A dollar saved is 97 cents earned*

Archive for September, 2008

Materialism & Overconsumption as a Broken Strategy

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Andrew J. Bacevich, author of The Limits of Power, was interviewed by Bill Moyers. In the interview Dr. Bacevich highlights how America’s Ponzi-scheme of ever-expanding credit, energy addiction, and imperialistic military powers used to support endless materialism is not working out too well, and how we are in for a crash if we do not change our ways.

He also mentions that the biggest thing that needs changed is an internal problem rather than an external one, which is good news, as it is much easier to change how we act than force change onto others…though how could you win wide coverage in this country by preaching the virtues of thrift and moderation?

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September 30th, 2008 at 3:54 am

Posted in credit,economics

The Federal Reserve Giveth & US Treasury Taketh Away

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Nice interview of Marc Faber on CNBC

“About 15 percent of U.S. households have negative equity. Who supplied the leverage into the system? It’s called the Federal Reserve Board,” Faber said.

“If I’m the drug dealer I’m not responsible that everybody takes drugs, but I facilitate it, especially if I give it out free of charge, I can enlarge the market share, and that’s what the Fed has done.”

President Bush went on national TV to try to sway the population that the proposed Wall Street bailout is a good plan, but is it? Chris Martenson describes it as act of financial terrorism, and The Greatest Looting Operation in History.

The bailout proposal, as originally presented (on Sat. 9/20/08), was shocking.

First, there was the sneaky language that the $700 billion figure was the most that could be spent at any one time, meaning that there was no limit on the spending at all. Second, the right of review by any court of law or other administrative body was to be stripped away, a distinctly unconstitutional and anti-American provision if ever there was one. Third, the Treasury Secretary was to be embodied with complete unitary power in selecting who was to be empowered with an open-ended taxpayer checkbook.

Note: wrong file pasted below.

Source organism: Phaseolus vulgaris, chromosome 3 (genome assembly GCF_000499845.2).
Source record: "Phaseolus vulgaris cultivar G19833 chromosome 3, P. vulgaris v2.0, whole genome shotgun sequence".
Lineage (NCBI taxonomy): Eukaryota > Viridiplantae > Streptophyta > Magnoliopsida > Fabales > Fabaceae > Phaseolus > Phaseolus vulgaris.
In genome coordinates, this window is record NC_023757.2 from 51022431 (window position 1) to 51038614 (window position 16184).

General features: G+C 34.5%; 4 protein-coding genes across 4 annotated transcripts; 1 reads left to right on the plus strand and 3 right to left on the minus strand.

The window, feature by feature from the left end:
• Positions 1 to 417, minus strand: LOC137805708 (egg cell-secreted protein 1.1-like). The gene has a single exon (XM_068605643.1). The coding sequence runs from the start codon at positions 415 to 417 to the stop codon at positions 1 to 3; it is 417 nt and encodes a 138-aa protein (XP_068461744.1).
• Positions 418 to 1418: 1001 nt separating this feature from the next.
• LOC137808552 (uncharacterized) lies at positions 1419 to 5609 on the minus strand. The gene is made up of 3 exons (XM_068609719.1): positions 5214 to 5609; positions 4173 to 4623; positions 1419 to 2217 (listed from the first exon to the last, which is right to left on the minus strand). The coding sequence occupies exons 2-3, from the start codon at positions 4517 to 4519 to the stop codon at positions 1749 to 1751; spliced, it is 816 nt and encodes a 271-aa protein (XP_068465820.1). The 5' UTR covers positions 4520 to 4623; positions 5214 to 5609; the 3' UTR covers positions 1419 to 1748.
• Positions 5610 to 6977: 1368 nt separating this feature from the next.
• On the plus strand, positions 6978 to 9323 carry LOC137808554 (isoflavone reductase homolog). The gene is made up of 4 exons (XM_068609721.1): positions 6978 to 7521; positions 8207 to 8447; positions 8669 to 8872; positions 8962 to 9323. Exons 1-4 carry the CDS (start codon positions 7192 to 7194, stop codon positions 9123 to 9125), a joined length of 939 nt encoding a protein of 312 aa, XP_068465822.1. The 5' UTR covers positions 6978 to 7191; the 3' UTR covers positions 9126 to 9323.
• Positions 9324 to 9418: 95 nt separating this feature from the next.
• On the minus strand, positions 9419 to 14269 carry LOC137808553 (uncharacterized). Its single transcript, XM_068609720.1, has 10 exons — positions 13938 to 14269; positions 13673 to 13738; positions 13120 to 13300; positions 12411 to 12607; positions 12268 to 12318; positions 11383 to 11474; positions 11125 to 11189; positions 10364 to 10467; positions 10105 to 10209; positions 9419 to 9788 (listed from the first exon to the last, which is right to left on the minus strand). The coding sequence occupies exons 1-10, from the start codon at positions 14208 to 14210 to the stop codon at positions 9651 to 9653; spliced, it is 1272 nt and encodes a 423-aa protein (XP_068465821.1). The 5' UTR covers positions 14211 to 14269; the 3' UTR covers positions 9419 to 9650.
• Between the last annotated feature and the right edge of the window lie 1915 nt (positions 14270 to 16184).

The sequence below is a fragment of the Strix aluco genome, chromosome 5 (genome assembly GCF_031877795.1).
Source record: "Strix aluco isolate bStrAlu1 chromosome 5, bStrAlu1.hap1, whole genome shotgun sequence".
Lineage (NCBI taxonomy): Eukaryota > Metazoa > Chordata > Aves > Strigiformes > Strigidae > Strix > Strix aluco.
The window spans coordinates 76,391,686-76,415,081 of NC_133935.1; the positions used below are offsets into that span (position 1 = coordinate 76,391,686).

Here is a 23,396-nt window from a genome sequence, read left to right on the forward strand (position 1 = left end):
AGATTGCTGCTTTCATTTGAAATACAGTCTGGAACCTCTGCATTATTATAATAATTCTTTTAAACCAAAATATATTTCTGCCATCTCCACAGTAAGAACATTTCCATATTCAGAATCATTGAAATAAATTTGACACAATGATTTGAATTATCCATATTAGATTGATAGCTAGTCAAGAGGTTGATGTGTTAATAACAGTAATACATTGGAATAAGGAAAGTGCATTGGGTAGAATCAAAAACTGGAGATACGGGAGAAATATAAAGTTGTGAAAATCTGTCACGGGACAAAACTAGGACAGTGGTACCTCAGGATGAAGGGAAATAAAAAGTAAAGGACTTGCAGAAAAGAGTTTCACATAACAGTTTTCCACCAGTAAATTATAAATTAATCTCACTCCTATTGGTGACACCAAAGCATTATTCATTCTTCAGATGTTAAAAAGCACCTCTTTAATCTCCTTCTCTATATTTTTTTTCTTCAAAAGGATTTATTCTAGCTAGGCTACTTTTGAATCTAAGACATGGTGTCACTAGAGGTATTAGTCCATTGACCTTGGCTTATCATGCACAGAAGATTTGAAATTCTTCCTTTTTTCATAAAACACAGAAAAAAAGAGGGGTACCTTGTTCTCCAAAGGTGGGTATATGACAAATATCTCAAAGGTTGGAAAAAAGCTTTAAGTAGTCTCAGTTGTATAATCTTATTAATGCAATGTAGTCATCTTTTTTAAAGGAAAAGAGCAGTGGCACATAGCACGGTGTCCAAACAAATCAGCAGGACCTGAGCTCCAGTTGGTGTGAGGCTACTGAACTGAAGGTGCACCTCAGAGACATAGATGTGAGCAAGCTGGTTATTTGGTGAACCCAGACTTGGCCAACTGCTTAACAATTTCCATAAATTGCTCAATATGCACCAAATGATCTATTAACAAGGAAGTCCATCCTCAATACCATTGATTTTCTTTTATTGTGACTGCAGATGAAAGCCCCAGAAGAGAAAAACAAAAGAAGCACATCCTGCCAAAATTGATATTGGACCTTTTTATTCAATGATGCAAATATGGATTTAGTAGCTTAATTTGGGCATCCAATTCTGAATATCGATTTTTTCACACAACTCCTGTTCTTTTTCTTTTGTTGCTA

No review, no limits, no questions.

Marc Faber, expecting more shadiness from the US government, predicted that if this emergency measure/theft did not work well enough that…

“The next emergency measure will be that Americans are not allowed to buy foreign currency and transfer money overseas, and the next measure will be not permitting Americans to buy gold and so on and so forth…. It creates even more uncertainty in the market place when you continually change the rules,” Faber said.

It wouldn’t be the first time United States citizens had their gold confiscated. In 1933 Franklin D. Roosevelt issued executive order 6102, requiring all US citizens to hand all gold coins, gold bullion, and gold certificates over to the Federal Reserve. Shortly after confiscating all gold the price of gold from the treasury was raised from $20.67 to $35 an ounce, devaluing the US dollar by 41%.

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September 25th, 2008 at 1:49 am

Posted in bubbles,economics

Inflation vs Taxes

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Some entreprenuers fear that Barak Obama might increase tax rates if he gets elected. But is it any different than what we just lived through? One savvy commenter recently stated “One party will strangle us with taxes, the other will strangle us with inflation. Care to tell me the difference?”

Barrons recently published an article titled Spinning a Grand Old Fantasy, highlighting how the Republican party has become the party of big government and socialism (at least for the rich):

Democrats are depicted as the party of big, intrusive government, willing to “ignore fiscal problems while squandering billions on ineffective programs.”

The GOP, however, has no moral legs to stand on when it hurls such insults.

The Bush administration has bailed out Wall Street, and stands ready to bail out mortgage giants Fannie Mae and Freddie Mac — in the process abetting a slide into more intrusive government. If we are headed down the road to socialism, then the GOP can be credited with setting the pavers.

Because inflation happens, we just assume it is part of the economy. We typically do not lay blame on anyone for inflation – except in some cases claiming merchants are greedy, but that statement misses the cost of inflation and who controls it – inflation is largely controlled through the money supply. Grow the federal debt and money supply faster than the population and you have inflation. Inflation is an intentional economic strategy, one which had no lasting role in our economy from 1776 to 1913, but has been present ever since the Federal Reserve was created